FIG. 7 are bar graphs illustrating mean (±SE) catches of male and female A. planipennis on green sticky prism traps baited with the different attractant combinations at (a) Anika and McKellar sites combined and (b) sites in Michigan, USA. Plotted values reflect the least squares means of 12 replicate blocks in total (untransformed data). Statistics (P>F) apply to natural log (n+1)-transformed data following ANOVA. Error bars reflect + or − one standard error of the least squares means.

FIG. 8. Dose-response curve for male and female A. planipennis to increasing dose of (3Z)-lactone loaded on rubber septa and deployed on dark green sticky traps in combination with (3Z)-hexenol. Plotted values reflect the means of 10 replicate blocks in total (untransformed data). Statistics (p>F) apply to natural log (n+1)-transformed data following ANOVA. Error bars reflect + or − one standard error of the mean. Letters above bars indicate significant differences among treatments compared against the control within each sex.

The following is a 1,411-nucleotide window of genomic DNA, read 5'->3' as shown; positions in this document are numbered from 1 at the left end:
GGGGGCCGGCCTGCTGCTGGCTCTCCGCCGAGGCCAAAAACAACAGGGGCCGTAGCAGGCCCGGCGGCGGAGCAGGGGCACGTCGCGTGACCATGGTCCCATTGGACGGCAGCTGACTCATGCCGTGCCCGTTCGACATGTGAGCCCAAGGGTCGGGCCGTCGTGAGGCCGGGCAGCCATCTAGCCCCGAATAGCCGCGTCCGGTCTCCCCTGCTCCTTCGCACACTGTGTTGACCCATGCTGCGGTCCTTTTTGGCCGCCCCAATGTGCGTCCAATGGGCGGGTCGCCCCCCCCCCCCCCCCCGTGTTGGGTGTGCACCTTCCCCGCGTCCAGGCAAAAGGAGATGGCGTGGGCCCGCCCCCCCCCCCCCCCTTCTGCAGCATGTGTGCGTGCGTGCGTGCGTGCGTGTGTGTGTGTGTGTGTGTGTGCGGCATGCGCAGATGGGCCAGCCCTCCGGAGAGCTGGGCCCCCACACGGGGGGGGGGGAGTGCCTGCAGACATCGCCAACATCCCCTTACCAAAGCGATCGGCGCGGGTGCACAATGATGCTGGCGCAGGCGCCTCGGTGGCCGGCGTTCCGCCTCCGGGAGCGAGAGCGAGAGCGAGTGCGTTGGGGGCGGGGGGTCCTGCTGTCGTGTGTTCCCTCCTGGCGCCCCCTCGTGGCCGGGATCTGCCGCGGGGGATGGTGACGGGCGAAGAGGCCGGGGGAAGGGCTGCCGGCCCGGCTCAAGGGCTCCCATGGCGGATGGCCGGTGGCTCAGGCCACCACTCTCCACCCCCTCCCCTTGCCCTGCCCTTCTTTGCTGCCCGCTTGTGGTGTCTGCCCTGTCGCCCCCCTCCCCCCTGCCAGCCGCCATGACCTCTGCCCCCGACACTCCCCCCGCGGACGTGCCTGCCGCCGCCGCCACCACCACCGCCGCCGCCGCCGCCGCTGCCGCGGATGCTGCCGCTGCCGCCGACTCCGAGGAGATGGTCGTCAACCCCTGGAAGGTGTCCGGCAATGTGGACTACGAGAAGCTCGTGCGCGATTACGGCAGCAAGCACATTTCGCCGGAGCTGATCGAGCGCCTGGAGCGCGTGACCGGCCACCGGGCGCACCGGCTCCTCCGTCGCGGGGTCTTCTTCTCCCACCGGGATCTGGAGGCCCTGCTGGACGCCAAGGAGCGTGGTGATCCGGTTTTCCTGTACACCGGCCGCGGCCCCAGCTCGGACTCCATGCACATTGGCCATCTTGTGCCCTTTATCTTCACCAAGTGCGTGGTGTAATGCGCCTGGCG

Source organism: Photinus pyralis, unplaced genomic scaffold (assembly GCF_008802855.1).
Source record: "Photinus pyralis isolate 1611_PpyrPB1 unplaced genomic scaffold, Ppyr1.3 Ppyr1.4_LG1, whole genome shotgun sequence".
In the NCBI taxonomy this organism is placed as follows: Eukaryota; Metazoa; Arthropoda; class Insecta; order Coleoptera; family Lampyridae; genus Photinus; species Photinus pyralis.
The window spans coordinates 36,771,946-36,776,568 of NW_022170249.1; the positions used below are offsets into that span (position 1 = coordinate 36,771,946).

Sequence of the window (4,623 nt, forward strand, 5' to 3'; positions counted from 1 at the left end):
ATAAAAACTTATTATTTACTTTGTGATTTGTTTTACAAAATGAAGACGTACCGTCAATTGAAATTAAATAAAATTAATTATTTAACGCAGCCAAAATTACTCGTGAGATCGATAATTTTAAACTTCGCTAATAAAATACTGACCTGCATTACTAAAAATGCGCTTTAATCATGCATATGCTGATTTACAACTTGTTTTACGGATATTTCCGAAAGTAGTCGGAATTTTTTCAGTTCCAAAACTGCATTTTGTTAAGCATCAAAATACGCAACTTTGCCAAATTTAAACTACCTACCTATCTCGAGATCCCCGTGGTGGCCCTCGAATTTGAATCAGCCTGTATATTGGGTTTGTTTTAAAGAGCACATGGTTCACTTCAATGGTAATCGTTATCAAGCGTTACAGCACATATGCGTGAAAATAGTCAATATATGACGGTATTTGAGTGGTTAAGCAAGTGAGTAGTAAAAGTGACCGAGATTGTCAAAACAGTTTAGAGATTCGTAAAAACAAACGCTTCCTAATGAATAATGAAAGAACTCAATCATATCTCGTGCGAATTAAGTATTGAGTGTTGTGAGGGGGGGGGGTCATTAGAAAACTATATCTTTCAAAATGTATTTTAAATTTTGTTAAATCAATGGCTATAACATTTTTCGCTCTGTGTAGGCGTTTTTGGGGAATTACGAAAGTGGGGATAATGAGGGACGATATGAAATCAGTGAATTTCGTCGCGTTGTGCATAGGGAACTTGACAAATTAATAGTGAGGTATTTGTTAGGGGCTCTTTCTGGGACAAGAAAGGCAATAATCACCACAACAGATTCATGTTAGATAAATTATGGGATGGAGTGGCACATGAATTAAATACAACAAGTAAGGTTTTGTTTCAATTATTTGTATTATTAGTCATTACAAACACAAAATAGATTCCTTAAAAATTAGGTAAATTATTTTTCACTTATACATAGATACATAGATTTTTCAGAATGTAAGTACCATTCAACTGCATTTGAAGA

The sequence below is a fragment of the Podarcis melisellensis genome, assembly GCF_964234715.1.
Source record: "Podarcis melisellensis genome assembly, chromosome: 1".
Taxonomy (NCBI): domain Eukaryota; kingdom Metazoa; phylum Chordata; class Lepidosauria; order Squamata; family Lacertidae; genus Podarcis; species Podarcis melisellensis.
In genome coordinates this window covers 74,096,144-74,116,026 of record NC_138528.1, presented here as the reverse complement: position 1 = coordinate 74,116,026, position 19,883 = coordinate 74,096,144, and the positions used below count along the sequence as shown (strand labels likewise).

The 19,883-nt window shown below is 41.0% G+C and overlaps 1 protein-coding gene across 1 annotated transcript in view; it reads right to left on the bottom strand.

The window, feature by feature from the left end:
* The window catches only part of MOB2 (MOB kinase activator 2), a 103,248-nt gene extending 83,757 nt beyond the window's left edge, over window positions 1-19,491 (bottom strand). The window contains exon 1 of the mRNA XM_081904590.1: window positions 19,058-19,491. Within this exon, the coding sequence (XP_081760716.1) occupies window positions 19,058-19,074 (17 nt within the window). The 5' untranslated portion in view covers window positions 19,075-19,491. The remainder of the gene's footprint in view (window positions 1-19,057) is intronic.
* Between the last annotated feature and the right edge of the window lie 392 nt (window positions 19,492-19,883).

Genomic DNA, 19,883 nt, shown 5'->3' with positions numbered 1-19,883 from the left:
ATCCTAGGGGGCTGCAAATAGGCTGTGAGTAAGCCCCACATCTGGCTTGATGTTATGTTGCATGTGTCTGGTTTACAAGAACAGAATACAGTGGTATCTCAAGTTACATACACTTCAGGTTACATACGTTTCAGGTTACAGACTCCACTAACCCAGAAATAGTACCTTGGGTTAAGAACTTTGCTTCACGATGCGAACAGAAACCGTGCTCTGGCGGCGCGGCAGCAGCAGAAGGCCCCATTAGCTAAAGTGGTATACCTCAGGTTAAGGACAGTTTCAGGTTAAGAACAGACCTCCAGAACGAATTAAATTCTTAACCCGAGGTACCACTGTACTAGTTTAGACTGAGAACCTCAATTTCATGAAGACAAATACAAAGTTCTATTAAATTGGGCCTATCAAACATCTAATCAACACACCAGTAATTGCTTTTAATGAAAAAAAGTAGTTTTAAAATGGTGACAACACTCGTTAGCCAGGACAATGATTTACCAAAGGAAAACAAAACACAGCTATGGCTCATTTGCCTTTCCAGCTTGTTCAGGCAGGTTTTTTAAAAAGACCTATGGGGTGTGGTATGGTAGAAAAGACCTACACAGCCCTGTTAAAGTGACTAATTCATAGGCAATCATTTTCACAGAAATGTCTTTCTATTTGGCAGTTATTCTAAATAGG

FIG. 9 (a and b). Influence of (3Z)-lactone with and without (3Z)-hexenol on attraction of male and female A. planipennis to dark green sticky traps placed at different heights with respect to the ash canopy: (a) low and (b) high. Plotted values reflect the least squares means of 10 replicate blocks in total (untransformed data). Statistics (p>F) apply to natural log (n+1)-transformed data following ANOVA. Error bars reflect + or − one standard error of the least squares means.

DETAILED DESCRIPTION